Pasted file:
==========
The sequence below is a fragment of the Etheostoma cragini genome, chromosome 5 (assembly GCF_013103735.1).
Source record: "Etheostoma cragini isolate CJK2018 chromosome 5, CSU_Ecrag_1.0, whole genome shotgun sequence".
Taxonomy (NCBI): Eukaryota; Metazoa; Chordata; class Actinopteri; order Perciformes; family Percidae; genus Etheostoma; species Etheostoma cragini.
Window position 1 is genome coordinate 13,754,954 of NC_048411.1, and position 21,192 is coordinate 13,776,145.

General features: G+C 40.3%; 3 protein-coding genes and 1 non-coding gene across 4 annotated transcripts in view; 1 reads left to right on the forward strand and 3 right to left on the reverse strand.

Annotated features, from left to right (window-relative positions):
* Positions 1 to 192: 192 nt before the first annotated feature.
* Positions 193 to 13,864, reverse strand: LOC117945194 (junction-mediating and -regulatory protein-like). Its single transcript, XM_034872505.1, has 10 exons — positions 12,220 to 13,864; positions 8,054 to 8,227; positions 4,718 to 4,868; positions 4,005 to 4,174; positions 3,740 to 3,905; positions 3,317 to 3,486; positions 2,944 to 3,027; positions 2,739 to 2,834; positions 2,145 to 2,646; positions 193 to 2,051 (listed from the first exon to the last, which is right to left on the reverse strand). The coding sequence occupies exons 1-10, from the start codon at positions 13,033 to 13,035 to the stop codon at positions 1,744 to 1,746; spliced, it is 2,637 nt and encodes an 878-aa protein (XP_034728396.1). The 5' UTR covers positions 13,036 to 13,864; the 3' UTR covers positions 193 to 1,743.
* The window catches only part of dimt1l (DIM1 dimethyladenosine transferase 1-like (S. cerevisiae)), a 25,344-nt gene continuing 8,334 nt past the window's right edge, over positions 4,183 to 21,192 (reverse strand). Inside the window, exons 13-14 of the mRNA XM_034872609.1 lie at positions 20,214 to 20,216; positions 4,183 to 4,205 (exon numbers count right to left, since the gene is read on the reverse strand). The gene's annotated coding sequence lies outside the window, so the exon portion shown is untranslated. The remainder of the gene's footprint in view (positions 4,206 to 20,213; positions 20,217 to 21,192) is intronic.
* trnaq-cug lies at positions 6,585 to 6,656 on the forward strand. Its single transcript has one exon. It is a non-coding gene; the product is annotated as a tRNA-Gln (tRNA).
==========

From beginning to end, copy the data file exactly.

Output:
The sequence below is a fragment of the Etheostoma cragini genome, chromosome 5 (assembly GCF_013103735.1).
Source record: "Etheostoma cragini isolate CJK2018 chromosome 5, CSU_Ecrag_1.0, whole genome shotgun sequence".
Taxonomy (NCBI): Eukaryota; Metazoa; Chordata; class Actinopteri; order Perciformes; family Percidae; genus Etheostoma; species Etheostoma cragini.
Window position 1 is genome coordinate 13,754,954 of NC_048411.1, and position 21,192 is coordinate 13,776,145.

General features: G+C 40.3%; 3 protein-coding genes and 1 non-coding gene across 4 annotated transcripts in view; 1 reads left to right on the forward strand and 3 right to left on the reverse strand.

Annotated features, from left to right (window-relative positions):
* Positions 1 to 192: 192 nt before the first annotated feature.
* Positions 193 to 13,864, reverse strand: LOC117945194 (junction-mediating and -regulatory protein-like). Its single transcript, XM_034872505.1, has 10 exons — positions 12,220 to 13,864; positions 8,054 to 8,227; positions 4,718 to 4,868; positions 4,005 to 4,174; positions 3,740 to 3,905; positions 3,317 to 3,486; positions 2,944 to 3,027; positions 2,739 to 2,834; positions 2,145 to 2,646; positions 193 to 2,051 (listed from the first exon to the last, which is right to left on the reverse strand). The coding sequence occupies exons 1-10, from the start codon at positions 13,033 to 13,035 to the stop codon at positions 1,744 to 1,746; spliced, it is 2,637 nt and encodes an 878-aa protein (XP_034728396.1). The 5' UTR covers positions 13,036 to 13,864; the 3' UTR covers positions 193 to 1,743.
* The window catches only part of dimt1l (DIM1 dimethyladenosine transferase 1-like (S. cerevisiae)), a 25,344-nt gene continuing 8,334 nt past the window's right edge, over positions 4,183 to 21,192 (reverse strand). Inside the window, exons 13-14 of the mRNA XM_034872609.1 lie at positions 20,214 to 20,216; positions 4,183 to 4,205 (exon numbers count right to left, since the gene is read on the reverse strand). The gene's annotated coding sequence lies outside the window, so the exon portion shown is untranslated. The remainder of the gene's footprint in view (positions 4,206 to 20,213; positions 20,217 to 21,192) is intronic.
* trnaq-cug lies at positions 6,585 to 6,656 on the forward strand. Its single transcript has one exon. It is a non-coding gene; the product is annotated as a tRNA-Gln (tRNA).